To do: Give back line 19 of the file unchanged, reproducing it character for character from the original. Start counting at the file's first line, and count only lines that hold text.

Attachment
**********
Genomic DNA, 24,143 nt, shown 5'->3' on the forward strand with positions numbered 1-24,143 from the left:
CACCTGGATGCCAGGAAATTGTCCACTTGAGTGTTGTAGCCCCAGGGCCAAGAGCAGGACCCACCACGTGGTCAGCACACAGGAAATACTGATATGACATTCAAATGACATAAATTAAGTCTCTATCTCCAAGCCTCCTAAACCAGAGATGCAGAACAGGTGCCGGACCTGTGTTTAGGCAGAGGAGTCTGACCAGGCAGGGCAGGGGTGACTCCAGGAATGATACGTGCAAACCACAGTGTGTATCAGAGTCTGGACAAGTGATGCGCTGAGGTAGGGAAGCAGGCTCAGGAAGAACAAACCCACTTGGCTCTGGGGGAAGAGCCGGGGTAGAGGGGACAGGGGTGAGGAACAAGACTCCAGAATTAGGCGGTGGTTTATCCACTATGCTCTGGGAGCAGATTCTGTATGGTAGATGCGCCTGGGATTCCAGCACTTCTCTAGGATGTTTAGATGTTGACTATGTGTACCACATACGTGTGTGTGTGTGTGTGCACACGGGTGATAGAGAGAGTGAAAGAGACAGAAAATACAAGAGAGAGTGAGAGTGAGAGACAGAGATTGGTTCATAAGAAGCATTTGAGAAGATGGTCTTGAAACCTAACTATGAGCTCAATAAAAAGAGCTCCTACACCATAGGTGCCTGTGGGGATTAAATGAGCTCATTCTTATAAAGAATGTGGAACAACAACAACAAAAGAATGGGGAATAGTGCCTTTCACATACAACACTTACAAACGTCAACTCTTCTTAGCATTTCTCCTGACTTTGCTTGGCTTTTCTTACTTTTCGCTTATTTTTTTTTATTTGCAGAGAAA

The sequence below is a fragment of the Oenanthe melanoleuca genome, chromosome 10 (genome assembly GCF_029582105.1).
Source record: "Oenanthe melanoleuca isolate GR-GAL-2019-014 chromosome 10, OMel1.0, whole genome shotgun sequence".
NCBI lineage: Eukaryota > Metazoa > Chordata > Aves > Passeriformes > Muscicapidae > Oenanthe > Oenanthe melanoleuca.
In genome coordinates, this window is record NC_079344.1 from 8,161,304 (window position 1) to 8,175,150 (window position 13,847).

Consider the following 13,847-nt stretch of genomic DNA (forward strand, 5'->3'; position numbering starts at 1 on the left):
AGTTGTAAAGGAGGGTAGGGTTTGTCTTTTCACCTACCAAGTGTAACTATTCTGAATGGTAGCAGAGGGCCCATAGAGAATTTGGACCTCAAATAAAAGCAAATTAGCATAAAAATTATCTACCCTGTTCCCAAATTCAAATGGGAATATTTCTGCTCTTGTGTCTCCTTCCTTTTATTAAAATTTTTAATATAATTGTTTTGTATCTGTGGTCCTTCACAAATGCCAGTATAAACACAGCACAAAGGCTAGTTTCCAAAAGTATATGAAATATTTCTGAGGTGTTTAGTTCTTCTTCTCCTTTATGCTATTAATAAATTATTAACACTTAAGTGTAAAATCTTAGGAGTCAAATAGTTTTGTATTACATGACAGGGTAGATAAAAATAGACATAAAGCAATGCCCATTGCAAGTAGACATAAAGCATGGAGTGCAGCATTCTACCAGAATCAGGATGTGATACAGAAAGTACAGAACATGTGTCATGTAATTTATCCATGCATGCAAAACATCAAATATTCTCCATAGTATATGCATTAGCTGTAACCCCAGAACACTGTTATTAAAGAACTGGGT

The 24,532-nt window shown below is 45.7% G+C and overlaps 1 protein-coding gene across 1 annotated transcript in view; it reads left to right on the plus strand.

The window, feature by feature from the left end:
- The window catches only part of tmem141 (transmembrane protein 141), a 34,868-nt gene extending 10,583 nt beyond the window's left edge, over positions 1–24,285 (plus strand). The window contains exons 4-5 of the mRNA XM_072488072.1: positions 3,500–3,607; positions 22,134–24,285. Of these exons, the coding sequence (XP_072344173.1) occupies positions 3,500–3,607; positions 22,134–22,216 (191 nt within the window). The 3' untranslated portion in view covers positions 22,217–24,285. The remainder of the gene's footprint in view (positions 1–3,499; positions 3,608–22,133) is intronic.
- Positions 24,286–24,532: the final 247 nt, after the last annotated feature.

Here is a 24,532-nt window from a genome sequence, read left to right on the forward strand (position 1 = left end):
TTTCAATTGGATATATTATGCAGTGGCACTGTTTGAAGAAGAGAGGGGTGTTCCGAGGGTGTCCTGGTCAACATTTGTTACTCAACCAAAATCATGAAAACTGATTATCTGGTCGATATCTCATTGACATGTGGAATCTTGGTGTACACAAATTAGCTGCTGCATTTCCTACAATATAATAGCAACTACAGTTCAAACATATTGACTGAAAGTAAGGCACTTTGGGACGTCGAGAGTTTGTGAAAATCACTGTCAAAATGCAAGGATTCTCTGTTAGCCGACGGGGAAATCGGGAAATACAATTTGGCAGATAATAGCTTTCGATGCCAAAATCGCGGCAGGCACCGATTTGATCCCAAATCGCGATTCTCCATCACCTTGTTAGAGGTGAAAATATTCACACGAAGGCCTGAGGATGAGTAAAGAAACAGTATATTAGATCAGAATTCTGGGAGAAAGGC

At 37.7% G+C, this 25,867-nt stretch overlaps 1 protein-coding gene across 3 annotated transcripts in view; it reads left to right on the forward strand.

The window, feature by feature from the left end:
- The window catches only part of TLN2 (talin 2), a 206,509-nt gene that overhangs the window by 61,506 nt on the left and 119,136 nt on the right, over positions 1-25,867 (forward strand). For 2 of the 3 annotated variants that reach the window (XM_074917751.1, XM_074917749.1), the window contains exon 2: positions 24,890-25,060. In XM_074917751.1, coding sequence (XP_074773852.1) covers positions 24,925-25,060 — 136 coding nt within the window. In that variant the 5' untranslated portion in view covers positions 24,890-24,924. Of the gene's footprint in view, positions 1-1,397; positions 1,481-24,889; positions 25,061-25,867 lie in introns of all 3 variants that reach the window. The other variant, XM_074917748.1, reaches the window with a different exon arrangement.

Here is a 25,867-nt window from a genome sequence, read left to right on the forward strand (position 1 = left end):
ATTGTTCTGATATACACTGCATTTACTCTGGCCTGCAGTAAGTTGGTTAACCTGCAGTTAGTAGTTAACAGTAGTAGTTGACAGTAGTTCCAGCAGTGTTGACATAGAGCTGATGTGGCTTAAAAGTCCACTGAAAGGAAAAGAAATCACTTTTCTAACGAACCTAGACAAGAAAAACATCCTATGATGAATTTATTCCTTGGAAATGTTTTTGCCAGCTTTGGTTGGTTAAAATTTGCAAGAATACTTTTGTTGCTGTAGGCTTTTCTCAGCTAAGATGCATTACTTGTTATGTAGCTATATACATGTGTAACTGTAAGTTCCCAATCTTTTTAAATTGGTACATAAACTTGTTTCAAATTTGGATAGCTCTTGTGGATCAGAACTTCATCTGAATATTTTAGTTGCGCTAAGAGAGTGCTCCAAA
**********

ATTGTTCTGATATACACTGCATTTACTCTGGCCTGCAGTAAGTTGGTTAACCTGCAGTTAGTAGTTAACAGTAGTAGTTGACAGTAGTTCCAGCAGTGTTGACATAGAGCTGATGTGGCTTAAAAGTCCACTGAAAGGAAAAGAAATCACTTTTCTAACGAACCTAGACAAGAAAAACATCCTATGATGAATTTATTCCTTGGAAATGTTTTTGCCAGCTTTGGTTGGTTAAAATTTGCAAGAATACTTTTGTTGCTGTAGGCTTTTCTCAGCTAAGATGCATTACTTGTTATGTAGCTATATACATGTGTAACTGTAAGTTCCCAATCTTTTTAAATTGGTACATAAACTTGTTTCAAATTTGGATAGCTCTTGTGGATCAGAACTTCATCTGAATATTTTAGTTGCGCTAAGAGAGTGCTCCAAA